GuamDiary has in the last month spoken of Dr. John S Park of the US-funded US Institute of Peace. Harvard trained Park has the singular flair of knowing China and North Korea, and in reading today's online edition of the 'NYT' [New York Times] has his name found its way into the newspaper of note's columns. 'North Koreans Struggle, and Party Keeps Its Grip', written by Mark McDonald, reporting from Seoul.
[see his LinkedIn profile]
First and foremost of all, McDonald has tapped a much used source of North Korea watchers in Seoul, notably Kookmin university professor Andrei Lankov. Lankov, who should and does know better, keeps chanting the mantra of 'reforms mean death' for the rulers of North Korea. Well, it may surprise this Soviet trained Korean specialist, reform has been going on in the North: reform which other Soviet and western trained North Korea scholars have written about in scholarly journals and the popular press. Has Lankov been sleeping at his post?
Listen to Bradley Babson, chairman of the DPRK Economic Forum of the US-Korea Institute, in responding to Park's work on Chinese public and private investment in the rust belt in North Korea's eastern border. 'They've clearly opened up to China in a way that's unprecedent'. Well, Lankov is this not a sign of 'glasnost' and reform?
GuamDiary does suggest reading John S Park, for he, personally, despite institutional corsetting, sees farther than the standard awful dreadful fulminations of the US North Korea clerisy. We wish to point out that North Korea in escaping the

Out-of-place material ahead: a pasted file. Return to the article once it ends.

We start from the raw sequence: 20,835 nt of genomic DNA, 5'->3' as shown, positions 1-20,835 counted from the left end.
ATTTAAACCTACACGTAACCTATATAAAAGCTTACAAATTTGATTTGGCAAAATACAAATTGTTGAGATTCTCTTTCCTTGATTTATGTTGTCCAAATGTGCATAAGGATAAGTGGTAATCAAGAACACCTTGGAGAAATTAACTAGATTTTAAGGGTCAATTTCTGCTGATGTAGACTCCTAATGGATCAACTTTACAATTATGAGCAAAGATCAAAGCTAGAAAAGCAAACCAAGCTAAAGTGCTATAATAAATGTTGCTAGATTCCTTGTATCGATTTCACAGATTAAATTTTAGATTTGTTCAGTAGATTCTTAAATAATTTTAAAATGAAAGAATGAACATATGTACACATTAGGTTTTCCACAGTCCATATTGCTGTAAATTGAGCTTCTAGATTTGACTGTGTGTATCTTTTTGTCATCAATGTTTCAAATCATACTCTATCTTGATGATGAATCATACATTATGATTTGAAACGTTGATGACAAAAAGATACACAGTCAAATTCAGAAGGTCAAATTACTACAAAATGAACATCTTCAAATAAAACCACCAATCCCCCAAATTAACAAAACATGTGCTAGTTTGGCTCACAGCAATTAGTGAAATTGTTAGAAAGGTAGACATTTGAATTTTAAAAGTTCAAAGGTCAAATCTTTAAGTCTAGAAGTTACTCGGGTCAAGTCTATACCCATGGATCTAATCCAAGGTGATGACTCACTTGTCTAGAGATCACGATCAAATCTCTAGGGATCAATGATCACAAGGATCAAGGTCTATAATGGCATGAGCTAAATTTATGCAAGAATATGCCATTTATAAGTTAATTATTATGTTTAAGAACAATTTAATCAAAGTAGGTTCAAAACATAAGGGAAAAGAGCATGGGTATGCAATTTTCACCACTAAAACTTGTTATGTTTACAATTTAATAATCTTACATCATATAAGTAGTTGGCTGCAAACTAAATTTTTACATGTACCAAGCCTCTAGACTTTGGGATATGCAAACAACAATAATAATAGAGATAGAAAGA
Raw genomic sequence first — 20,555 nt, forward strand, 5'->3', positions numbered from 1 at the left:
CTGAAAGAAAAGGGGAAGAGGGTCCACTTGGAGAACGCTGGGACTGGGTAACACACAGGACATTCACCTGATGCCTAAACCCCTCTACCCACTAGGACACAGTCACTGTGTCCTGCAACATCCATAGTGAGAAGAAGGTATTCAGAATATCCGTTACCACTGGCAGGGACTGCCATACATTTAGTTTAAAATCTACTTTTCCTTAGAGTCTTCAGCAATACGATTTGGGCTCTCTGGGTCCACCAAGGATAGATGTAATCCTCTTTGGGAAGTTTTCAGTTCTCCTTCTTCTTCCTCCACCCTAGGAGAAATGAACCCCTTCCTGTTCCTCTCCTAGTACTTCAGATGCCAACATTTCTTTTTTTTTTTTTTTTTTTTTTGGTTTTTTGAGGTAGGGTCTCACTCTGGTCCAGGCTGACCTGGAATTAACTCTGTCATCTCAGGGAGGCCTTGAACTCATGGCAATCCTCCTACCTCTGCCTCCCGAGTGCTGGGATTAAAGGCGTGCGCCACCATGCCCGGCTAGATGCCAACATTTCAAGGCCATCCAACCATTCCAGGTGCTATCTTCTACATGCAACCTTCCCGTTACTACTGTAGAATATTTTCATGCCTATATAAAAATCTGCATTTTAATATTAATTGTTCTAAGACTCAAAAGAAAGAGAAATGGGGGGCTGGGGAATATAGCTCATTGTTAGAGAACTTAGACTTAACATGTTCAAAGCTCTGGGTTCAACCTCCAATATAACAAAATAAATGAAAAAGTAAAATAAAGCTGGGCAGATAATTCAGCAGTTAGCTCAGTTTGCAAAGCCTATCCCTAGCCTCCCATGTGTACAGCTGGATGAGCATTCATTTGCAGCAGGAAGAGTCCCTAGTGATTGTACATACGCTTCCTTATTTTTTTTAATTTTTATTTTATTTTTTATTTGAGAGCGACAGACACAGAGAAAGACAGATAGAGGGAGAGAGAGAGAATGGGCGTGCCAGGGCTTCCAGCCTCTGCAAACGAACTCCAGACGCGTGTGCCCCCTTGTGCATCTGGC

US noose that Washington wishes to choke Pyongyang with, has found in China a way to escape economic encirclement and have access to hard currency and a school of more sophisticated business practices. China, let's recall, during Hu Jintao's visit to the Obama White House, has called for good relations with the US, yet here we are, it has managed to use a parallel track with North Korea, which does not 'violate' the intentions Hu expressed in Washington. In a way, the US is getting a large dollop of the tactics it uses with its cheek to jowl coziness with Israel!
On another level, the US and the EU and Australia are refusing to provide more food aid to a hungry North Korea. In a way, GuamDiary appeals to a historical analogy: these countries want to control the control inside North Korea of food distribution. England and France tried this tack with Egypt's Nasser at the time of his nationalisation of the Suez Canal. Gamal Nasser saw the ploy for what it was, the west's retention of the levers of another country's powers. North Korea sees the US, EU, and Australia's refusal in the same light. They have forgotten Guinee's president Sekou Toure's words when rebuffed deGaulle removed even the light bulbs, after Guinee refused to joint the French Community. Toure famously said: it's better to be free and stand tall than a slave on one's knees.
The US and South Korea and the US North Korea clerisy simply do not get it. They plod along the same well worn path dumbly.
Yet McDonald makes mention of an on going exchange programme with North Korea that Syracuse university has been maintaining for the last decade or so. The old guard of the New York Korea Society helped put that on track. Which means that among the US North Korea watchers there is a splinter of good sense in dealing with North Korea, but they are very much in the minority. It would take political guts and a strong will to go against the hard liners in Washington.
The official line remains as GuamDiary outlined in several blogs highly critical of the CFR [Council on Foreign Relations] patronage of the pamphlet advising US policy towards Korea, which called for regime change in the North, by the obedient and government funded US North Korea clerisy, in early 2010